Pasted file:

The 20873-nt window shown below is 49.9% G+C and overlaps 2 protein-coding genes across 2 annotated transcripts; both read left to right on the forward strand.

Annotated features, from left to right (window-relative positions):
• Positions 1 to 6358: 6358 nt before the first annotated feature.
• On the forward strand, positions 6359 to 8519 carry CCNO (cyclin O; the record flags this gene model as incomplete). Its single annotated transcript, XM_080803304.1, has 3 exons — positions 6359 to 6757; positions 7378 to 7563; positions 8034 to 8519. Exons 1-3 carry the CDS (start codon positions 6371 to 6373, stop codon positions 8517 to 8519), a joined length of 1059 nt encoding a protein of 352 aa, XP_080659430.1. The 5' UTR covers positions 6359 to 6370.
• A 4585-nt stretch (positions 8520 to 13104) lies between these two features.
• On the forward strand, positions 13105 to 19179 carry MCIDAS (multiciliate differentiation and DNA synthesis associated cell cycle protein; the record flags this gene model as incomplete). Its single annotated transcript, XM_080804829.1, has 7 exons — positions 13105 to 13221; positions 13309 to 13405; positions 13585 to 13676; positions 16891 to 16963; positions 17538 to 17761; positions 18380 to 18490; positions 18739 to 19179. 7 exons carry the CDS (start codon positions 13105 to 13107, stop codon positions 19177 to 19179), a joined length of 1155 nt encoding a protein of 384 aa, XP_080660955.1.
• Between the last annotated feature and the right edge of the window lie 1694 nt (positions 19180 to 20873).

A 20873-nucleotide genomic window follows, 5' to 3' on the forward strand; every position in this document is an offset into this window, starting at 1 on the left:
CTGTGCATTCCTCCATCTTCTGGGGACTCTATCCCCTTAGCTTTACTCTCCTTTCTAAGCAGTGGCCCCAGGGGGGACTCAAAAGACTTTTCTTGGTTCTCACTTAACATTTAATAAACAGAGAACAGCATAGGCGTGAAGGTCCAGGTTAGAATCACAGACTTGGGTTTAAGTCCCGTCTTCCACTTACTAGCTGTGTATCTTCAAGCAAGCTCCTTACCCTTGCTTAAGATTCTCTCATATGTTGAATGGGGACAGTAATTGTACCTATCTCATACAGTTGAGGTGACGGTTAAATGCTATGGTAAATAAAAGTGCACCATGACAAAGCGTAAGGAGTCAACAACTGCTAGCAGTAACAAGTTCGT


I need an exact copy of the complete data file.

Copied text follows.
The 20873-nt window shown below is 49.9% G+C and overlaps 2 protein-coding genes across 2 annotated transcripts; both read left to right on the forward strand.

Annotated features, from left to right (window-relative positions):
• Positions 1 to 6358: 6358 nt before the first annotated feature.
• On the forward strand, positions 6359 to 8519 carry CCNO (cyclin O; the record flags this gene model as incomplete). Its single annotated transcript, XM_080803304.1, has 3 exons — positions 6359 to 6757; positions 7378 to 7563; positions 8034 to 8519. Exons 1-3 carry the CDS (start codon positions 6371 to 6373, stop codon positions 8517 to 8519), a joined length of 1059 nt encoding a protein of 352 aa, XP_080659430.1. The 5' UTR covers positions 6359 to 6370.
• A 4585-nt stretch (positions 8520 to 13104) lies between these two features.
• On the forward strand, positions 13105 to 19179 carry MCIDAS (multiciliate differentiation and DNA synthesis associated cell cycle protein; the record flags this gene model as incomplete). Its single annotated transcript, XM_080804829.1, has 7 exons — positions 13105 to 13221; positions 13309 to 13405; positions 13585 to 13676; positions 16891 to 16963; positions 17538 to 17761; positions 18380 to 18490; positions 18739 to 19179. 7 exons carry the CDS (start codon positions 13105 to 13107, stop codon positions 19177 to 19179), a joined length of 1155 nt encoding a protein of 384 aa, XP_080660955.1.
• Between the last annotated feature and the right edge of the window lie 1694 nt (positions 19180 to 20873).

A 20873-nucleotide genomic window follows, 5' to 3' on the forward strand; every position in this document is an offset into this window, starting at 1 on the left:
CTGTGCATTCCTCCATCTTCTGGGGACTCTATCCCCTTAGCTTTACTCTCCTTTCTAAGCAGTGGCCCCAGGGGGGACTCAAAAGACTTTTCTTGGTTCTCACTTAACATTTAATAAACAGAGAACAGCATAGGCGTGAAGGTCCAGGTTAGAATCACAGACTTGGGTTTAAGTCCCGTCTTCCACTTACTAGCTGTGTATCTTCAAGCAAGCTCCTTACCCTTGCTTAAGATTCTCTCATATGTTGAATGGGGACAGTAATTGTACCTATCTCATACAGTTGAGGTGACGGTTAAATGCTATGGTAAATAAAAGTGCACCATGACAAAGCGTAAGGAGTCAACAACTGCTAGCAGTAACAAGTTCGT